Figure 1. Raman microscope laboratory at GTK Mintec, Outokumpu.

X-ray diffraction data on flake graphite from Rautalampi and Käpysuo yielded interlayer spacings between successive carbon layers (d002) very close to that of the ideal hexagonal graphite structure. XRD results indicated minor differences in the interlayer spacing of graphite, ranging from 3.352 to 3.357 Å depending on the crystal morphology. From these values, the crystallite sizes along the stacking direction of the carbon layers within the structure are in the range of 1200 to 750 Å.

The X-ray fluorescence (XRF) analysis for the raw ore and contents of the gangue minerals is presented in Table 1, showing that the main compositions are SiO2, Al2O3, Fe2O3, CaO, K2O, MgO, SO3 and Na2O. In addition, the raw ore was analysed to have carbon content of 15.5%.

Table 1. Chemical and mineralogical composition of the raw ore (wt%).

Composition SiO2 Al2O3 Fe2O3 SO3 K2O TiO2 P2O5 BaO MgO CaO
Content/% 54.5 13.1 6.13 7.4 1.94 0.6 0.3 0.05 2.73 1.7
Composition Na2O SrO Cr2O3 ZrO2 CuO ZnO Y2O3 C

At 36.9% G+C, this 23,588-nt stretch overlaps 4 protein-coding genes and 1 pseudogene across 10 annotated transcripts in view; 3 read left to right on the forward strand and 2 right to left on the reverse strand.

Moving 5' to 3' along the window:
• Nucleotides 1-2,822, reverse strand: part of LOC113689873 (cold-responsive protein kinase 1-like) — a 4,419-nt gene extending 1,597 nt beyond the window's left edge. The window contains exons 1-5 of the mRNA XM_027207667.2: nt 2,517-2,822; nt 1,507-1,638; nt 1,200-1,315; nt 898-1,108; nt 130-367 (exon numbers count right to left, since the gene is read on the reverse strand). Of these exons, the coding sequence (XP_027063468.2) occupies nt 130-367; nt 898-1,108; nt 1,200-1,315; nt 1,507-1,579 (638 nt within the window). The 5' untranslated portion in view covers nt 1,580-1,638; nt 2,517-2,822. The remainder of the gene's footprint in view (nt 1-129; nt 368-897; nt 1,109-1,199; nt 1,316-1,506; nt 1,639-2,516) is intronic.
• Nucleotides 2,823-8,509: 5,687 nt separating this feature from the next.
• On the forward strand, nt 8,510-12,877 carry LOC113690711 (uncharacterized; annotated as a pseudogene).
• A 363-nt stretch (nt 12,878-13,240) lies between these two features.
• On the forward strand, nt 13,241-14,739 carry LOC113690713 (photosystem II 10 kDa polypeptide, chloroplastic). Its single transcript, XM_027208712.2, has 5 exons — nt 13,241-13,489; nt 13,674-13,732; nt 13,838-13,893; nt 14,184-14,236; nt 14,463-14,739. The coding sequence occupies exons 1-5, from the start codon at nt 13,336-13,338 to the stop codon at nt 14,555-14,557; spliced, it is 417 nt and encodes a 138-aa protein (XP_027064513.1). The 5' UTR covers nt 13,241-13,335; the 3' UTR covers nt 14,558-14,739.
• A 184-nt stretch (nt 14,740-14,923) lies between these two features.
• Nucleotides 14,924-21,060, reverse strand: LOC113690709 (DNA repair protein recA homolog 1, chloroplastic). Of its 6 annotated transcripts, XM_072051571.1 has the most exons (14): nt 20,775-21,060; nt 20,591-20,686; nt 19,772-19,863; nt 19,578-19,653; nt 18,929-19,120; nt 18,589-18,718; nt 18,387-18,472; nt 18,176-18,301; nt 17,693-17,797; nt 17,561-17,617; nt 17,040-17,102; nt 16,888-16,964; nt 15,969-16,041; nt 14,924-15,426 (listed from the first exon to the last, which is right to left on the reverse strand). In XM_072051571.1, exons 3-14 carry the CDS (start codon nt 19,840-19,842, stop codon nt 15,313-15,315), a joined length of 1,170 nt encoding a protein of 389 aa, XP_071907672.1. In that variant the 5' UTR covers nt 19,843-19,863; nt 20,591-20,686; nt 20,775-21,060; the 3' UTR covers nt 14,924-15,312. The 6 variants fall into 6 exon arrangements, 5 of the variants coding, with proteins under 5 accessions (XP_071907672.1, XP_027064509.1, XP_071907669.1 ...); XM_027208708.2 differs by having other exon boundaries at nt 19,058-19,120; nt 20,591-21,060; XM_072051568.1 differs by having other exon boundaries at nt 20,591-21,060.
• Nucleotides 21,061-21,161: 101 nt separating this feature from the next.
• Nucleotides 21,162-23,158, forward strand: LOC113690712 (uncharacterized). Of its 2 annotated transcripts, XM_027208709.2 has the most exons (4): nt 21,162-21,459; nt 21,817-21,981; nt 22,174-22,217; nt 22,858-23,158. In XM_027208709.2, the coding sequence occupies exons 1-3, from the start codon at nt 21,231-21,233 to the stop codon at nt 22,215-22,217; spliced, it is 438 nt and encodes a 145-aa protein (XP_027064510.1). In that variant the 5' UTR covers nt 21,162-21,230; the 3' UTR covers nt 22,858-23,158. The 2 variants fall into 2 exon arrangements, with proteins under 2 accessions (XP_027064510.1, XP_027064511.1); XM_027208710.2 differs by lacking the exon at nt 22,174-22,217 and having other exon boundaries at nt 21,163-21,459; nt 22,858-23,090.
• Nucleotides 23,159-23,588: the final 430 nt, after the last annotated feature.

Content/% 1.5 0.02 0.03 0.015 0.013 0.007 0.002 15
Mineral Quartz Feldspar Mica Carbonate Pyrite Chlorite Apatite Graphite Others


35.4 25.4 15.5 4.3 4.5 1.1 0.6 12.5 0.5

Figure 2. Experimental procedure of graphite mineralogy and the beneficiation process.

Figure 3. Samples of graphite-bearing rocks: (a) quartz-mica schist, (b) feldspathic biotite gneiss. (c, d) Reflected light photomicrographs (plane-polarized light) of graphite flakes and rock-forming minerals from the Rautalampi deposit. (e, f) Selected graphite flakes as seen in SEM. Gph graphite, Po pyrrhotite, Rut rutile, Qz quartz, Pl plagioclase, Bt biotite, Chl chlorite.

Raman microscopy

The Raman shift for graphite is divided into first- and second-order regions after Reich &Thomsen (2004). The first-order region lies in the range of 1100 to 1800 cm-1, and the main graphite band, the G band, is at ~1582 cm-1. This band is inherent in graphite lattices. For more poorly crystalline graphite, additional bands are recognizable at ~1355 cm-1 and ~1622 cm-1. The band at ~1355 cm-1 is referred to as the main defect band (D1 band). This band occurs when defects are present in the carbon aromatic structure (Beny-Bassez & Rouzaud, 1985). It is also sensitive to graphite intercalations (Dresselhaus et al., 1988). The D2 band at ~1622 cm-1 appears as a shoulder peak of the G band and is also absent in highly crystalline graphite (Beyssac et al., 2002).